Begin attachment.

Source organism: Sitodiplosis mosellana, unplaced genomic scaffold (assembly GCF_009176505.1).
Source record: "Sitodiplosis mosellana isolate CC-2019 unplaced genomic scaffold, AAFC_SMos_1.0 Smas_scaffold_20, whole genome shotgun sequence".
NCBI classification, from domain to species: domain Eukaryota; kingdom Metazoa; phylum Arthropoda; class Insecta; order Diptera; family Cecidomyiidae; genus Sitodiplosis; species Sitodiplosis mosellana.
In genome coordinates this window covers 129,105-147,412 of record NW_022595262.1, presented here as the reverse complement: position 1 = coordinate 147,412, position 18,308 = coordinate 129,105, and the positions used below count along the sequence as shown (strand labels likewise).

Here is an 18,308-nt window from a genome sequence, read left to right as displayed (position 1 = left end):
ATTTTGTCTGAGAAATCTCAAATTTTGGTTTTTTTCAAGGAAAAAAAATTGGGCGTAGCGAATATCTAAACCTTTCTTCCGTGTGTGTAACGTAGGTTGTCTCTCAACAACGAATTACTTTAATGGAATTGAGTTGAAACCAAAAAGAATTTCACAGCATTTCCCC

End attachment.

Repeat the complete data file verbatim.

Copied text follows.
Source organism: Sitodiplosis mosellana, unplaced genomic scaffold (assembly GCF_009176505.1).
Source record: "Sitodiplosis mosellana isolate CC-2019 unplaced genomic scaffold, AAFC_SMos_1.0 Smas_scaffold_20, whole genome shotgun sequence".
NCBI classification, from domain to species: domain Eukaryota; kingdom Metazoa; phylum Arthropoda; class Insecta; order Diptera; family Cecidomyiidae; genus Sitodiplosis; species Sitodiplosis mosellana.
In genome coordinates this window covers 129,105-147,412 of record NW_022595262.1, presented here as the reverse complement: position 1 = coordinate 147,412, position 18,308 = coordinate 129,105, and the positions used below count along the sequence as shown (strand labels likewise).

Here is an 18,308-nt window from a genome sequence, read left to right as displayed (position 1 = left end):
ATTTTGTCTGAGAAATCTCAAATTTTGGTTTTTTTCAAGGAAAAAAAATTGGGCGTAGCGAATATCTAAACCTTTCTTCCGTGTGTGTAACGTAGGTTGTCTCTCAACAACGAATTACTTTAATGGAATTGAGTTGAAACCAAAAAGAATTTCACAGCATTTCCCC